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What Shoppers with Bad Credit Should Know Before Buying a Car

Unless you’re planning to buy a used car with cash, you will have to get some kind of financing to drive off the lot with your new-to-you vehicle. In this day and age, buying a car with cash just really isn’t feasible. After all, the average sticker price of a used car in 2017 was a whopping $19,400, and those prices are only expected to increase in the coming years. When 62 percent of Americans have less than $1,000 in their savings accounts, you can easily see why securing an auto loan to finance a used car becomes necessary. But what happens if you have bad credit? Trying to finance a car when you have bad credit can be a scary and frustrating process. There are many questions that may be running through your head: What kinds of loans can I get? How high does my score need to be? How will the credit inquiry affect my credit score? We will hopefully answer all of these questions and more here, so you can have peace of mind when shopping for used cars or elsewhere.

 

Types of Loans

There are many different types of loans, and the one you will need depends on your own specific situation. The first type of loan is the traditional loan, which is financed through a bank or credit union. This is the simplest type of loan, and it the one that most buyers will generally want or need. However, there are also commercial hire purchases, finance leases, novated leases, operating leases, and chattel mortgages. Because the traditional loan is the most universally applicable, we will mainly be discussing this process. However, keep the other options in mind in case one of those would be better for your specific situation.

 

Credit Score

When you are shopping for a used car in Columbus, Ohio or anywhere else in the United States, you will be classified as a certain type of buyer depending on your credit score. The type of buyer you are determines the interest rate you will pay for your auto loan. Credit is measured on a scale from 300 to 850. 300 to 500 is considered deep subprime, 501 to 600 is subprime, 601 to 660 is non-prime, 661 to 780 is prime, and 781 to 850 is considered super prime.

The average credit score needed when buying a used car is 655, but you can still get approved for a loan if your credit score is lower than that. After all, nearly a quarter of auto loans are given to people with subprime and deep subprime credit. Of course, your interest rates will be higher, but it is possible to get approved.

 

Interest Rates

The interest rates for auto loans for people with subprime or deep subprime credit are generally pretty high. For used cars, customers with subprime credit usually get an interest rate around 15.72 percent, while people with deep subprime credit will get a rate around 18.98 percent.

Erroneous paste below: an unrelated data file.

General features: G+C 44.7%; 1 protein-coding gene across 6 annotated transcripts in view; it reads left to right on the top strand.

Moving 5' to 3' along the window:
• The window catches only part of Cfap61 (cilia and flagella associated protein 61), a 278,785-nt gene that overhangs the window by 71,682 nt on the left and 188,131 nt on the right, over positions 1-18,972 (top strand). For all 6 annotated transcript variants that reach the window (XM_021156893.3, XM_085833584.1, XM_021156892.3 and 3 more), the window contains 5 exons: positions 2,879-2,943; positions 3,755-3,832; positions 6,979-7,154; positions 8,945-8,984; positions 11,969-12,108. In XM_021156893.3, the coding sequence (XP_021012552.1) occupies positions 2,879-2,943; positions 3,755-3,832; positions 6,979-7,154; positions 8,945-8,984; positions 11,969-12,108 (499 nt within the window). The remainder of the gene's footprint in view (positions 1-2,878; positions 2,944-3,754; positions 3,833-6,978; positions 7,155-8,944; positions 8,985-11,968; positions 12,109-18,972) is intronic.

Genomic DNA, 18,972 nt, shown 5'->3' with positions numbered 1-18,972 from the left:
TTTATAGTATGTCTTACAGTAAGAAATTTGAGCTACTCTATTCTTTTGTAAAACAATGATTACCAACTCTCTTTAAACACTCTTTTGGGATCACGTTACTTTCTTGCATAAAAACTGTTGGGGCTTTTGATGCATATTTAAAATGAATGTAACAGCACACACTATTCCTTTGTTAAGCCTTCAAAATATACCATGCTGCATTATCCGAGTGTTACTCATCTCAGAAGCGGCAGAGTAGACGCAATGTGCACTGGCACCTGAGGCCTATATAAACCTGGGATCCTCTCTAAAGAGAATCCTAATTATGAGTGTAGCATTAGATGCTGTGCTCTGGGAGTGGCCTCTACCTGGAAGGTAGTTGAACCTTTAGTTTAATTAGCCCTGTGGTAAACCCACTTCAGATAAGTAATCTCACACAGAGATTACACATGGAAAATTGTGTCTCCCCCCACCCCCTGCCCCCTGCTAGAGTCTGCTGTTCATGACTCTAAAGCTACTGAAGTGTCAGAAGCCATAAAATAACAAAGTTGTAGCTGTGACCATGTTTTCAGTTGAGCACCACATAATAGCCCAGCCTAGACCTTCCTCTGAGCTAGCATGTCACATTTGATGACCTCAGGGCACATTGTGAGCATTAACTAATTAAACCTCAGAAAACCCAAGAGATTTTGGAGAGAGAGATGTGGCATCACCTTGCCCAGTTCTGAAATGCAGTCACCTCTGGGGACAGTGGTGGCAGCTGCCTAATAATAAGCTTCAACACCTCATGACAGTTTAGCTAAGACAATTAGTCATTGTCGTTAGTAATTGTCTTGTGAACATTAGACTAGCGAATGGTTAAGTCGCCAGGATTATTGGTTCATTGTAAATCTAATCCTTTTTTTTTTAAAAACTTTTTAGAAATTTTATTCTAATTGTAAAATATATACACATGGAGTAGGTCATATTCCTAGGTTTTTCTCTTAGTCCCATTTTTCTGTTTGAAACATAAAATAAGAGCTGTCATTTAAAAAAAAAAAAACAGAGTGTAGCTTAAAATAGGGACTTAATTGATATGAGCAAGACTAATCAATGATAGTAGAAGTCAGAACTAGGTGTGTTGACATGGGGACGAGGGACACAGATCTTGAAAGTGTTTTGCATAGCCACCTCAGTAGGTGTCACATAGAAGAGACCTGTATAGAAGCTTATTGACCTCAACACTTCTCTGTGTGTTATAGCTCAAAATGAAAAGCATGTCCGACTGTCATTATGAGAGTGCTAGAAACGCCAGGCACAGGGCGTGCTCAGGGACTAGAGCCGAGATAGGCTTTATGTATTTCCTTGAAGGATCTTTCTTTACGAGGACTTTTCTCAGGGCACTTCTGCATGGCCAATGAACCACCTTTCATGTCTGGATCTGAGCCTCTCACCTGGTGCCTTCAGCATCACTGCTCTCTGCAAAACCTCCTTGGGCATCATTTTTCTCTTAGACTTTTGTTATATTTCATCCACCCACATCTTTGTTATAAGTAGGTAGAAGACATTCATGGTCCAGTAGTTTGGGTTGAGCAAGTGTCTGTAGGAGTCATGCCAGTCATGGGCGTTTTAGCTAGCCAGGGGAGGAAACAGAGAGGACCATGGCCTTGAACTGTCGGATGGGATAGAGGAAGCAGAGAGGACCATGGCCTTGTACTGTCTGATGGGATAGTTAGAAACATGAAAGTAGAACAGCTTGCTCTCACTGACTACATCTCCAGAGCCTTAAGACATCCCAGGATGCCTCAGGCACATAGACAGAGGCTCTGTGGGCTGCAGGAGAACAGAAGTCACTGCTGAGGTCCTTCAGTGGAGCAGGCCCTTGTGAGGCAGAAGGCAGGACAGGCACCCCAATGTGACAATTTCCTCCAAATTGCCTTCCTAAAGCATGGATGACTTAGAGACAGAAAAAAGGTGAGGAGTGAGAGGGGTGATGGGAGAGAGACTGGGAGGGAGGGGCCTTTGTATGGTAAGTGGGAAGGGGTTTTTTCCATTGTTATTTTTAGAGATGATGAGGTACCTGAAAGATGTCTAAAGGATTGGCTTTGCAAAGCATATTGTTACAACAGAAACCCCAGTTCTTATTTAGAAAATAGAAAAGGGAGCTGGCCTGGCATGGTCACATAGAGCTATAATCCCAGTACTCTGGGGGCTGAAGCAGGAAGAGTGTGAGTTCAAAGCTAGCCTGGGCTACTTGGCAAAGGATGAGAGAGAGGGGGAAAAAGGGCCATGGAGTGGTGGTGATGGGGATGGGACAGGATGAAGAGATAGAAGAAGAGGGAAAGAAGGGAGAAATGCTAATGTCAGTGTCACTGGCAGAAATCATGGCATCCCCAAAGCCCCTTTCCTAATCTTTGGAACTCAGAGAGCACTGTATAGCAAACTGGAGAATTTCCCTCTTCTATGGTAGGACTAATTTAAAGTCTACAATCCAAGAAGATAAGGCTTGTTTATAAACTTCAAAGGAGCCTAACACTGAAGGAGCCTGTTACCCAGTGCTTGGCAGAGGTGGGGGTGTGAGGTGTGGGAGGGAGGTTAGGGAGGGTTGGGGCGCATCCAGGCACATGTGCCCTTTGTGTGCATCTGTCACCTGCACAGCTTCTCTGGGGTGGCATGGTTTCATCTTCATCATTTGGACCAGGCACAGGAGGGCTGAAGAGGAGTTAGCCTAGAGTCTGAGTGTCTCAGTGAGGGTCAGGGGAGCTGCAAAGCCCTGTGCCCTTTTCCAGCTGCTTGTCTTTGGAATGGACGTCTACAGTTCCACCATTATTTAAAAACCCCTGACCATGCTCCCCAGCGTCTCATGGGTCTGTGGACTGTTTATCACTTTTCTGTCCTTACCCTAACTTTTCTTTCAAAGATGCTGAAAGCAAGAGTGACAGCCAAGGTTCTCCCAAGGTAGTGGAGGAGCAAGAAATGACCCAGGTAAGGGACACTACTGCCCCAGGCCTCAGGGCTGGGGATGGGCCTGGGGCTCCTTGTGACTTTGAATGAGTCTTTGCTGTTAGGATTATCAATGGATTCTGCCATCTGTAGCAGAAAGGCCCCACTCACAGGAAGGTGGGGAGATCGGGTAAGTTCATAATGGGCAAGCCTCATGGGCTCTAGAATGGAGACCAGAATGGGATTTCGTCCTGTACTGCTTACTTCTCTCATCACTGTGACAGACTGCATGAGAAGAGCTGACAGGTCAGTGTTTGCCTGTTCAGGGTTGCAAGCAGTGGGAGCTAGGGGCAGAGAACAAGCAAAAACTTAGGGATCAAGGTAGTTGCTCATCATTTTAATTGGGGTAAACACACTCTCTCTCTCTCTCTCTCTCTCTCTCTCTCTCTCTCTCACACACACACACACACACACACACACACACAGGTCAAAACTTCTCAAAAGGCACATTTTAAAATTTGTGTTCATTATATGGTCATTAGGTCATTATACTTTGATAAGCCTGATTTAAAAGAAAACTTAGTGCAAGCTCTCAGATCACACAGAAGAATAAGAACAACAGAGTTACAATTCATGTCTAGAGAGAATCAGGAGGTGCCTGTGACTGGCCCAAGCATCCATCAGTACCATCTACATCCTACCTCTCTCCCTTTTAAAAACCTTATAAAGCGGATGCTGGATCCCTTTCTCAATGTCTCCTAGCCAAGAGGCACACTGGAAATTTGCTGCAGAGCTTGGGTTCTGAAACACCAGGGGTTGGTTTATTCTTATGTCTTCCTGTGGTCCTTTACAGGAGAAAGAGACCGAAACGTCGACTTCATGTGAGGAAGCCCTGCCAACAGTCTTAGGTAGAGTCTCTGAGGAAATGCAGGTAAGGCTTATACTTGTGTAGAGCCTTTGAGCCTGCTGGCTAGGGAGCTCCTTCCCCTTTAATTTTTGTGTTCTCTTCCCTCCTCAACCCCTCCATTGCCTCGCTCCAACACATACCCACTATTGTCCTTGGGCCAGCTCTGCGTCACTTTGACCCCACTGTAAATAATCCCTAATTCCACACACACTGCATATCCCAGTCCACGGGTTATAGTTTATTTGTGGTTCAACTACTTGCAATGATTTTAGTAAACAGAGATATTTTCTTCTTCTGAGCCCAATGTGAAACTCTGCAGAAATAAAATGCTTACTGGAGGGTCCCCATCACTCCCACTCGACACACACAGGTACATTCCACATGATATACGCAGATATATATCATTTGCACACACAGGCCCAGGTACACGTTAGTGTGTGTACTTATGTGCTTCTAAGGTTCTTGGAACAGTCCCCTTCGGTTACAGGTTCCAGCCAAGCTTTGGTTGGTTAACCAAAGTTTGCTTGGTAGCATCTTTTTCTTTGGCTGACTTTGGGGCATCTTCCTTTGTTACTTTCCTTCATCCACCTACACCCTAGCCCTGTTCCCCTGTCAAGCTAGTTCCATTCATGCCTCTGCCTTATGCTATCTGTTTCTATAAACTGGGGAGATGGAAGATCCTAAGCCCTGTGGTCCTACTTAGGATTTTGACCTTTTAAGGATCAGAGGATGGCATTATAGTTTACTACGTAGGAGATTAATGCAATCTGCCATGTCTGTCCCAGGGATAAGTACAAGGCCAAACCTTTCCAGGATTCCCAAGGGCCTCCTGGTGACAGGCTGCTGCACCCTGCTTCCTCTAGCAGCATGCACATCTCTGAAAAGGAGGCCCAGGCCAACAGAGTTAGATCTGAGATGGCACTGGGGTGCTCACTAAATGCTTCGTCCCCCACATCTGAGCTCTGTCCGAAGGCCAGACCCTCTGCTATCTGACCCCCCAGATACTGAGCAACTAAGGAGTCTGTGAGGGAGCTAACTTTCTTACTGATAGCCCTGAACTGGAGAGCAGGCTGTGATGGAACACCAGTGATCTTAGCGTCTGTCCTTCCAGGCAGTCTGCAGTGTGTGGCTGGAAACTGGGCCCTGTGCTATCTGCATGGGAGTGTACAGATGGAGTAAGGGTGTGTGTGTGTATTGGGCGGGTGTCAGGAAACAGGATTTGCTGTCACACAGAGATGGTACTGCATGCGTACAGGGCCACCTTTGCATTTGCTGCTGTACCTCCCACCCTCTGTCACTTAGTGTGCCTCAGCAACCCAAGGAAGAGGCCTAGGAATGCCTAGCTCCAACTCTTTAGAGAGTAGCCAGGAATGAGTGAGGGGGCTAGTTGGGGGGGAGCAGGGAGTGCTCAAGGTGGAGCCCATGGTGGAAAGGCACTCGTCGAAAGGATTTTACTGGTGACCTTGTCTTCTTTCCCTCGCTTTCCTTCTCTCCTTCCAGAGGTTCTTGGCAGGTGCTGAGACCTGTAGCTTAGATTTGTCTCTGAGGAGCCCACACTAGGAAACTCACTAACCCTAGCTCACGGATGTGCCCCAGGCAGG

The interest rates decrease dramatically for non-prime, prime, and super prime shoppers. Non-prime customers will usually get an interest rate around 9.47 percent, prime shoppers get 5.12 percent, and super prime buyers will get as low as 3.4 percent interest. Of course, the lower the interest rate you can get, the less money you will pay for the car overall.

 

Credit Inquiry

As many people know, applying for new credit appears on your credit history and will affect your overall credit score. This can be concerning for people with low credit score who aren’t even sure if they will get approved on the first try. Plus, any dip in your credit score can affect what interest rate you will get.

There is good news here. When shopping for loans for cars, houses, or education, the inquiries for a loan will only be counted as one inquiry if they fall within a 30 day period. This means that, while you’re shopping around for different loans and interest rates, your inquiries will only be counted as one if you secure a loan within 30 days. Additionally, it is important to remember that credit inquiries make up a small portion of your credit score; credit inquiries will generally only cost you five or so points on your credit score.

 

Improving Your Credit Score

Perhaps you want to work on improving your credit score before you go shopping for a used car. There are many different things you can do to improve your credit to get you a better interest rate on your auto loan and increase your chances of getting approved for one.

The very first thing to do is check your credit report and then clean it up. Cleaning up a credit report involves paying off past due accounts, disputing credit reporting errors, and adding positive information to your report.

The second thing to do is avoid additional bad credit activities. Pay everything on time. Don’t apply for any new credit, including credit cards. Major red flags for lenders include late rent payments, charge-offs, debt collections, bankruptcy, tax liens, or lawsuit judgments.

The third thing to do is to check the current national averages for auto loans before you go shopping. That way, you tell if you are getting a fair deal on an auto loan. Having lower credit means you can expect higher interest, but don’t trust a loan with an interest rate more than double the national average, for example.

Finally, if you can, try to save up for a bigger down payment. This will help offset some of the taxes, fees, and interest that goes into purchasing a new-to-you vehicle. Generally, purchasing a used car requires a down payment of at least 10 percent, but try to supply more than that if you can.

Buying used cars in Columbus, Ohio or elsewhere with bad credit doesn’t have to be a headache. There are many ways you can get a loan with poor credit or work on your credit to get a better interest rate. Plus, once the financial stuff is taken care of, you can look forward to the best part of car shopping: driving off the lot in your new car.

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